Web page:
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Messages - geegee

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61
General Discussion / Re: Winter touring in Canada
« on: October 01, 2012, 03:48:16 am »
There are no alternatives to the Trans Canada Highway through Northern Ontario, even in the summer. The only other route is the railroad, which the railway company absolutely forbids access to. Blasting roads through the tough granite hills of the Canadian Shield has been one of the hardest and costliest links in the country, and I would not take crossing that landscape lightly in the dead of winter.

62
Only some of the canal locks have camping, but if you ask most lock or liftbridge keepers for permission to pitch a tent at the end of a day, they seldom refuse.

63
General Discussion / Re: Gross maximum trailer weight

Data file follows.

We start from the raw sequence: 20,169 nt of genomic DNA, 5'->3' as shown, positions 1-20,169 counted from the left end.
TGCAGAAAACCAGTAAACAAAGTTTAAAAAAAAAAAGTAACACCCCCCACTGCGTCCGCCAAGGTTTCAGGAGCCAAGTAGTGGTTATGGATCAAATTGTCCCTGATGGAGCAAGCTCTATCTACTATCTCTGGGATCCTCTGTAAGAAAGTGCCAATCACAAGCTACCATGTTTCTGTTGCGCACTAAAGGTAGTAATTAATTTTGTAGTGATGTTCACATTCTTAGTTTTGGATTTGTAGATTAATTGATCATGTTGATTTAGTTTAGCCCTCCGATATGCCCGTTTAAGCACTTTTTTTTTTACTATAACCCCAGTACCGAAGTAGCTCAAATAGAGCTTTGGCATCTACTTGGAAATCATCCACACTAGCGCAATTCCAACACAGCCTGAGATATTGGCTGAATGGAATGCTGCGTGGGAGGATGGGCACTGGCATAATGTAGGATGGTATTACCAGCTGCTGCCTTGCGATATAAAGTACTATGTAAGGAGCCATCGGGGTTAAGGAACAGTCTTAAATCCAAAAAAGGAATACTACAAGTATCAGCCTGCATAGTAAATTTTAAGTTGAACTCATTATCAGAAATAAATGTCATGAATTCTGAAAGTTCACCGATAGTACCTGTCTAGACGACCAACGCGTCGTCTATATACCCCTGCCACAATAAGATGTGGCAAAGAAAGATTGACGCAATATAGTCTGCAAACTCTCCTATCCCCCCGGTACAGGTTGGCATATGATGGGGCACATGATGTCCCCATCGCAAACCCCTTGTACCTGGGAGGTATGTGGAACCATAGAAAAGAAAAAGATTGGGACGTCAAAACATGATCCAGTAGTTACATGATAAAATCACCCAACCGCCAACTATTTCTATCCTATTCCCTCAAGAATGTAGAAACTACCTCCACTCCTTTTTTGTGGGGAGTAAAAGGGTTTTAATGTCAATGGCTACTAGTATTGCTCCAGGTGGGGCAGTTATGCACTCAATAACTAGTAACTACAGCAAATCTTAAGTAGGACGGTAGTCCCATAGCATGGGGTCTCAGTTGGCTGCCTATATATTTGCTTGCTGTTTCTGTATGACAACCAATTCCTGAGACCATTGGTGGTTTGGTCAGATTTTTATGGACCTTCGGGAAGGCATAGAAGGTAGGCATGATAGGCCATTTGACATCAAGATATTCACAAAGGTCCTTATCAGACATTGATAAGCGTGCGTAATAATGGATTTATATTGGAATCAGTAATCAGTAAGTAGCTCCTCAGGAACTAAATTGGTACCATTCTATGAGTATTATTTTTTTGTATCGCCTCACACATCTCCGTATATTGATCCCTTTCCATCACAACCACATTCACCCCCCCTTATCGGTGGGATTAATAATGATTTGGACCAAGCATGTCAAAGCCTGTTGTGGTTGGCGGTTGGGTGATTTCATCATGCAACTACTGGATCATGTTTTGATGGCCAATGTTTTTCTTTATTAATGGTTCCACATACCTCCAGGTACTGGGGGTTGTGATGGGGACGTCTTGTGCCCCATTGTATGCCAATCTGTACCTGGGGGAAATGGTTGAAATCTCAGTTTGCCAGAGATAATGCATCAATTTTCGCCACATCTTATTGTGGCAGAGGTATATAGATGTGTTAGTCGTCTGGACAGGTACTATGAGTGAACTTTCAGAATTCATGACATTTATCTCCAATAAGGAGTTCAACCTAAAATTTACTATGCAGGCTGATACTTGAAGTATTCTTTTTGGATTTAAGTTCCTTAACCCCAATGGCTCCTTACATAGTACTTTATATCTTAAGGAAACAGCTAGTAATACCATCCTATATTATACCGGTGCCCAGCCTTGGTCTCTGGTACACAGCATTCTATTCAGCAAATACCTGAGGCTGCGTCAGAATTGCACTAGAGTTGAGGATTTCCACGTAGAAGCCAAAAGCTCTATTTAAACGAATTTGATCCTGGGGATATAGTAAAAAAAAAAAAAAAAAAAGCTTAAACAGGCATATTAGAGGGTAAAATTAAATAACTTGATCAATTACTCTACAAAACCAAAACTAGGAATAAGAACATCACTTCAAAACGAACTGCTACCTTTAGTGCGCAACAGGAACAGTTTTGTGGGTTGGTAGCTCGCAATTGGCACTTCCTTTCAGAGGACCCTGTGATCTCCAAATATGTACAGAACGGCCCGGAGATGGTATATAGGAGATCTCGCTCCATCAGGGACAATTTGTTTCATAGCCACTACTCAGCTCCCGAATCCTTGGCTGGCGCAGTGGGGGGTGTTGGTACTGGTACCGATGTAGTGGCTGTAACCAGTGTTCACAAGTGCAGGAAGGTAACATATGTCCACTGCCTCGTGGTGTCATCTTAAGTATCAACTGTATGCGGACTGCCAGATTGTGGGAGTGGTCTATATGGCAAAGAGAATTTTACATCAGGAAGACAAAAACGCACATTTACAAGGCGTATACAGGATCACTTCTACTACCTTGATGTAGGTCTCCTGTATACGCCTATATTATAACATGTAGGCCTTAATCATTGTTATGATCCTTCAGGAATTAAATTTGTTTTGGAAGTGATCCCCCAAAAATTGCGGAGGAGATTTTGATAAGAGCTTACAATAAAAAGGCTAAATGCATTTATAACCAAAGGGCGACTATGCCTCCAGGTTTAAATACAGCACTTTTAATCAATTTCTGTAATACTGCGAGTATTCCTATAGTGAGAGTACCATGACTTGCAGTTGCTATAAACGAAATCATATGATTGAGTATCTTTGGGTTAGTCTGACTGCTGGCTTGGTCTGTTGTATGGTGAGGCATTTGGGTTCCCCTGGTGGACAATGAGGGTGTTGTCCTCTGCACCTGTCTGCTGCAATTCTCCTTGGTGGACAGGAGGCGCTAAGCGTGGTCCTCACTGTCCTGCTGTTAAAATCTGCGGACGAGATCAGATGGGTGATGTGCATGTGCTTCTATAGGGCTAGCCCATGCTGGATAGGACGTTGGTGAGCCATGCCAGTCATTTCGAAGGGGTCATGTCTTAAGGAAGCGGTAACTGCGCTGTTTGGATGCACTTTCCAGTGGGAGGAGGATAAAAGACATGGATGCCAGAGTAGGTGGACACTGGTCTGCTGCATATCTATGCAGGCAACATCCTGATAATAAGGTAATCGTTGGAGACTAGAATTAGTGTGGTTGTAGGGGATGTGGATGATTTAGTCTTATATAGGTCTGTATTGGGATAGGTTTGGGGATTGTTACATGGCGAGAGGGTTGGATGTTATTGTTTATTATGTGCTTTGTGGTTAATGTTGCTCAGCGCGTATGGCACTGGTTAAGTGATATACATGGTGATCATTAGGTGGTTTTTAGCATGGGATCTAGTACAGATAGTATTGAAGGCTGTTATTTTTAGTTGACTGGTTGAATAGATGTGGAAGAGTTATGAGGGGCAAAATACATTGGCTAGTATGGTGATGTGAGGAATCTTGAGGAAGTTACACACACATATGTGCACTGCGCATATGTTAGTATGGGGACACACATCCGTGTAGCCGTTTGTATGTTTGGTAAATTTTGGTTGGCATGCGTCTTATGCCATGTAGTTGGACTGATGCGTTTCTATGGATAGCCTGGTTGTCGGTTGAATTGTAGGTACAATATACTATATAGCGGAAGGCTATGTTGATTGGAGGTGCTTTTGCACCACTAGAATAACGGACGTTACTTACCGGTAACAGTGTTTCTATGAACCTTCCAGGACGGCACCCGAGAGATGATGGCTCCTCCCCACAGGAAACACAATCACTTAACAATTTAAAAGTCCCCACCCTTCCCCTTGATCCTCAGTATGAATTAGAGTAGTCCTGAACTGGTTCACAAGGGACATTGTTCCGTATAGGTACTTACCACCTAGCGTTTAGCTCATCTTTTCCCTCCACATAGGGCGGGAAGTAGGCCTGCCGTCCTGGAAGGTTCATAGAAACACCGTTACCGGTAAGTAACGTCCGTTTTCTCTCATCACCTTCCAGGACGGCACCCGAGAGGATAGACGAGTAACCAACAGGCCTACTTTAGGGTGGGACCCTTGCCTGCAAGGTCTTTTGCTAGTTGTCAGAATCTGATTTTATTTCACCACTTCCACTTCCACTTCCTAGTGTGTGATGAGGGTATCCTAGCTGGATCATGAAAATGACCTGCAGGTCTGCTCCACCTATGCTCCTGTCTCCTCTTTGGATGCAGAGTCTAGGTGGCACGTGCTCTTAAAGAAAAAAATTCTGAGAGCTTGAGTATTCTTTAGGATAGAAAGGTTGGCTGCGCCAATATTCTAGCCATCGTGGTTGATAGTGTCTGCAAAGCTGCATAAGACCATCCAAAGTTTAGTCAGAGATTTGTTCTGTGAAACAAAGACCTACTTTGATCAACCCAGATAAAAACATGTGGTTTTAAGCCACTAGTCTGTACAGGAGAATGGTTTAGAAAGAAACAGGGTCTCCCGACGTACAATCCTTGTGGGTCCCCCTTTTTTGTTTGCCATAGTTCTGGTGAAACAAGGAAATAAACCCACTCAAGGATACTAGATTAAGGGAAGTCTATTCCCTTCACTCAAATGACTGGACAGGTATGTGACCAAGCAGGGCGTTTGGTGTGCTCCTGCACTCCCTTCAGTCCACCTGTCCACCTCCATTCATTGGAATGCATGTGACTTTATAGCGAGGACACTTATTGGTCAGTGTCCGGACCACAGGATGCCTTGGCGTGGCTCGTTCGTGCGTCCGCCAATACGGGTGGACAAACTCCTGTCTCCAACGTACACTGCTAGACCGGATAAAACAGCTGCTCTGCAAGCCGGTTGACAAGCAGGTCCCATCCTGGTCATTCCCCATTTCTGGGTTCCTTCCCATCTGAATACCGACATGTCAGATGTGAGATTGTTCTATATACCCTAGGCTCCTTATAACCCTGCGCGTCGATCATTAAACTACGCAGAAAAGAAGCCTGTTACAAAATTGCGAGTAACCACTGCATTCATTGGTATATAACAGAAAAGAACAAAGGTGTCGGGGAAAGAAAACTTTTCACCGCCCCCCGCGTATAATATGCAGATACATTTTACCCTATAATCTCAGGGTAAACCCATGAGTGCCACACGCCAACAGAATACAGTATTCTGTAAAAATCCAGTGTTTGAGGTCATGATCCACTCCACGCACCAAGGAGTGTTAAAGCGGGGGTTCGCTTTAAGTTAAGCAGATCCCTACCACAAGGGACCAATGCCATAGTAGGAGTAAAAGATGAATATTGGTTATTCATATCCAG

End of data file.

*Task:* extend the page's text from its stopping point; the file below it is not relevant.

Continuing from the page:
« on: August 14, 2012, 09:01:07 am »
I've towed about 100 lbs of canoe/kayak and gear over fair distances and it is not so bad especially if the trailer spreads the weight between two decent sized (18-20 inch) wheels. On the flats, you have inertia on your side so if you work up to a speed it is not hard to maintain it. On the downhills, you'll wear out your brakes a lot faster so bring spare pads, and you need to brake gradually or in quick rapid pulses to prevent jack-knifing. Of course, it's the uphills that are a lot more work!

64
Tout Terrain makes a really cool USB power system:




It looks like they offer an extra power pack boost, so I imagine adding a solar charger to recharge those batteries is somehow possible

65
Routes / Re: Need Route and info from Georgia to San Diego
« on: July 18, 2012, 08:31:00 pm »
I saw that in someone else's blog.  Luckily, the route I am looking into turns south and goes thru Gila Nat'l Forest and approaches Globe on 70 from the south east.  Thanks for the location of that tunnel - I've been wondering if I would see it or not.  Not is better!